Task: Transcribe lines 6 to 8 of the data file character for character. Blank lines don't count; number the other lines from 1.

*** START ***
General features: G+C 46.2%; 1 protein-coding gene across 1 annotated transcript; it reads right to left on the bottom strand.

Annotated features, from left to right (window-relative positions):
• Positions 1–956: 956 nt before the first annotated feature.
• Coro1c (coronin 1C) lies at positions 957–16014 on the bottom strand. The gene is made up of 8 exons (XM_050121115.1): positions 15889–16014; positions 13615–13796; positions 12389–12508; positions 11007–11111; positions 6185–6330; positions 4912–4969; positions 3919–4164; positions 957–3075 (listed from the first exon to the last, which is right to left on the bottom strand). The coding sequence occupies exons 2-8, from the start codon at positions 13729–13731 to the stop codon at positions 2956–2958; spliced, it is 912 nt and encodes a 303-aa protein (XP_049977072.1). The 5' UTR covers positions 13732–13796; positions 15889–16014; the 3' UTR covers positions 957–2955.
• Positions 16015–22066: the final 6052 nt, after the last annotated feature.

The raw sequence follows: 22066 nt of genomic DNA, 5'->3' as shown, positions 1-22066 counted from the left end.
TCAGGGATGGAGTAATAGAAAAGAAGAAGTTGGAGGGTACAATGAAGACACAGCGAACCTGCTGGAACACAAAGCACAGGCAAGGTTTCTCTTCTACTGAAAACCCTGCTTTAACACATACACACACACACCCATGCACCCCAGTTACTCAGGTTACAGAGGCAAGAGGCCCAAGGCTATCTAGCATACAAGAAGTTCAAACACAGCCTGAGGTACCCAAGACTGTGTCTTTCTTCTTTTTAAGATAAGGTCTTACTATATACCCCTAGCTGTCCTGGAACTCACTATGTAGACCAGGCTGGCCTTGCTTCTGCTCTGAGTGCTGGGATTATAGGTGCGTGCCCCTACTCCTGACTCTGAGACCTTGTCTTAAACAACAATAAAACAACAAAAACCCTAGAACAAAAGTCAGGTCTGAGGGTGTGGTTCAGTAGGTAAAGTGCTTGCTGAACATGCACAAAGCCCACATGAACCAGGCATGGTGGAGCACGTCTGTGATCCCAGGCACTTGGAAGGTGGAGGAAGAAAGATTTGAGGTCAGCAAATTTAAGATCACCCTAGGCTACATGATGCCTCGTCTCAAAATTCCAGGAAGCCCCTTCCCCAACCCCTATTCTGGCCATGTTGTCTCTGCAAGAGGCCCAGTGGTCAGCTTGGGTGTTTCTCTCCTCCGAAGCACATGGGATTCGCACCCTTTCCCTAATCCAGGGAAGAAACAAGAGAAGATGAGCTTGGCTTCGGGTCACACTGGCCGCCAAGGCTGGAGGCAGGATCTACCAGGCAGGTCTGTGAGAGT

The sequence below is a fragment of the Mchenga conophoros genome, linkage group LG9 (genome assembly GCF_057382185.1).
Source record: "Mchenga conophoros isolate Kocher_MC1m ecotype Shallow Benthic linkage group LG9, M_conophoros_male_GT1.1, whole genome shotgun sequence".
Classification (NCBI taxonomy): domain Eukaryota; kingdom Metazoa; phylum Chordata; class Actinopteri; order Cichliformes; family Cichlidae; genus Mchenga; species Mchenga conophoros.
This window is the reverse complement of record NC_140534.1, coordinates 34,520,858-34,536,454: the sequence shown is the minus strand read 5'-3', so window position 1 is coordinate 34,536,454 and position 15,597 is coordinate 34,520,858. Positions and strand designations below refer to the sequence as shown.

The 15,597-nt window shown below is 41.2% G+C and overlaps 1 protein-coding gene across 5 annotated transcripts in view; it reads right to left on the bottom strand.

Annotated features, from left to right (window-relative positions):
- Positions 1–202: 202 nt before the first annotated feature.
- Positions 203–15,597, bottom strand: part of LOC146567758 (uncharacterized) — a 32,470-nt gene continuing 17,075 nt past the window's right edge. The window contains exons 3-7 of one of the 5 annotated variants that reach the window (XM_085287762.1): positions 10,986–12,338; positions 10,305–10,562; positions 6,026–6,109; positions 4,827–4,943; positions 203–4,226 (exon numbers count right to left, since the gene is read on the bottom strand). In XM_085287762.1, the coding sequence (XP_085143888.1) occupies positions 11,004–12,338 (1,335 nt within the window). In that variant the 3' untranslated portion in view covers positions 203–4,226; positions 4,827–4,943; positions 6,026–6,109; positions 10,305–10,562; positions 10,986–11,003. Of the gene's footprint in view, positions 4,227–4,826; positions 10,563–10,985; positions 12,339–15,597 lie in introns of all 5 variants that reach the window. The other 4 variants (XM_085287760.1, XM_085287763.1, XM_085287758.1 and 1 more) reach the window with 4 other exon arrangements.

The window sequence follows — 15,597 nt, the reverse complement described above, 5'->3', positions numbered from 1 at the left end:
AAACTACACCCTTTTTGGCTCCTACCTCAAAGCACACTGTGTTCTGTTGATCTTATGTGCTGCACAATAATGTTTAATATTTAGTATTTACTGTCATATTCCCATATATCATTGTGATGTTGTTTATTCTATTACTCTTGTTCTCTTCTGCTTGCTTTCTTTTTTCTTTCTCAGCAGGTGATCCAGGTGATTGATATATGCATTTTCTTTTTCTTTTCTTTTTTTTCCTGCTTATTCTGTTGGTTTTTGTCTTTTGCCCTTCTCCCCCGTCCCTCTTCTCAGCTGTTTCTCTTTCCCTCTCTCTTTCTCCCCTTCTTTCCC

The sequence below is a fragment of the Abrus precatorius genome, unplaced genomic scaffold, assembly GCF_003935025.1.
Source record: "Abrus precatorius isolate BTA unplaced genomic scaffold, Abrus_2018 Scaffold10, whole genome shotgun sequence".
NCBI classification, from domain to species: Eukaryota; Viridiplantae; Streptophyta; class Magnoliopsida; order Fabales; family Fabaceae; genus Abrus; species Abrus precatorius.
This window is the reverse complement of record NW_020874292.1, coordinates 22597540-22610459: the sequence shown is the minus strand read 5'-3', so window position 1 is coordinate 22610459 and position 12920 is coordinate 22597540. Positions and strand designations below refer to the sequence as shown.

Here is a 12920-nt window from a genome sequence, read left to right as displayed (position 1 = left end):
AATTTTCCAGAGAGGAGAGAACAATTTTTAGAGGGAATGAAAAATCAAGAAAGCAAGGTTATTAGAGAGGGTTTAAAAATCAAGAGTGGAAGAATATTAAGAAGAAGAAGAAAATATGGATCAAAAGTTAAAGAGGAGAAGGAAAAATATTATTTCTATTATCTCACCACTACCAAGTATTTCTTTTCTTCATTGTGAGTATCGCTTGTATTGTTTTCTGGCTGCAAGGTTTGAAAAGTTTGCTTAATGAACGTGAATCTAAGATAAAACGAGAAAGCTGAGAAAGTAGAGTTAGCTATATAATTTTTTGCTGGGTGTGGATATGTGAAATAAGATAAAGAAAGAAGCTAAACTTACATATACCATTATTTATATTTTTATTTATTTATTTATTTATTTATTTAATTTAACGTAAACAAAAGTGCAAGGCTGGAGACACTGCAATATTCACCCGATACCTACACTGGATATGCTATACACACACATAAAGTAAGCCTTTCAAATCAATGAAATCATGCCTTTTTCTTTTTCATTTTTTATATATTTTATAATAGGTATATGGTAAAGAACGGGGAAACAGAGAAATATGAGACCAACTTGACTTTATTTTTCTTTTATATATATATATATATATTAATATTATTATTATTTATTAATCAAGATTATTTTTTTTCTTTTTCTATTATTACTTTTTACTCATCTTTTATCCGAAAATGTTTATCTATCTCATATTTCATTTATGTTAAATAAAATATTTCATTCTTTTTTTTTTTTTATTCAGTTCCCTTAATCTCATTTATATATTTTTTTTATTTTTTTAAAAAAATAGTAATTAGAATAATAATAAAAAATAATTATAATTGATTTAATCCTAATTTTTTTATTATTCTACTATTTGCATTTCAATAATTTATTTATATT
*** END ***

The raw sequence follows: 22066 nt of genomic DNA, 5'->3' as shown, positions 1-22066 counted from the left end.
TCAGGGATGGAGTAATAGAAAAGAAGAAGTTGGAGGGTACAATGAAGACACAGCGAACCTGCTGGAACACAAAGCACAGGCAAGGTTTCTCTTCTACTGAAAACCCTGCTTTAACACATACACACACACACCCATGCACCCCAGTTACTCAGGTTACAGAGGCAAGAGGCCCAAGGCTATCTAGCATACAAGAAGTTCAAACACAGCCTGAGGTACCCAAGACTGTGTCTTTCTTCTTTTTAAGATAAGGTCTTACTATATACCCCTAGCTGTCCTGGAACTCACTATGTAGACCAGGCTGGCCTTGCTTCTGCTCTGAGTGCTGGGATTATAGGTGCGTGCCCCTACTCCTGACTCTGAGACCTTGTCTTAAACAACAATAAAACAACAAAAACCCTAGAACAAAAGTCAGGTCTGAGGGTGTGGTTCAGTAGGTAAAGTGCTTGCTGAACATGCACAAAGCCCACATGAACCAGGCATGGTGGAGCACGTCTGTGATCCCAGGCACTTGGAAGGTGGAGGAAGAAAGATTTGAGGTCAGCAAATTTAAGATCACCCTAGGCTACATGATGCCTCGTCTCAAAATTCCAGGAAGCCCCTTCCCCAACCCCTATTCTGGCCATGTTGTCTCTGCAAGAGGCCCAGTGGTCAGCTTGGGTGTTTCTCTCCTCCGAAGCACATGGGATTCGCACCCTTTCCCTAATCCAGGGAAGAAACAAGAGAAGATGAGCTTGGCTTCGGGTCACACTGGCCGCCAAGGCTGGAGGCAGGATCTACCAGGCAGGTCTGTGAGAGT

The sequence below is a fragment of the Mchenga conophoros genome, linkage group LG9 (genome assembly GCF_057382185.1).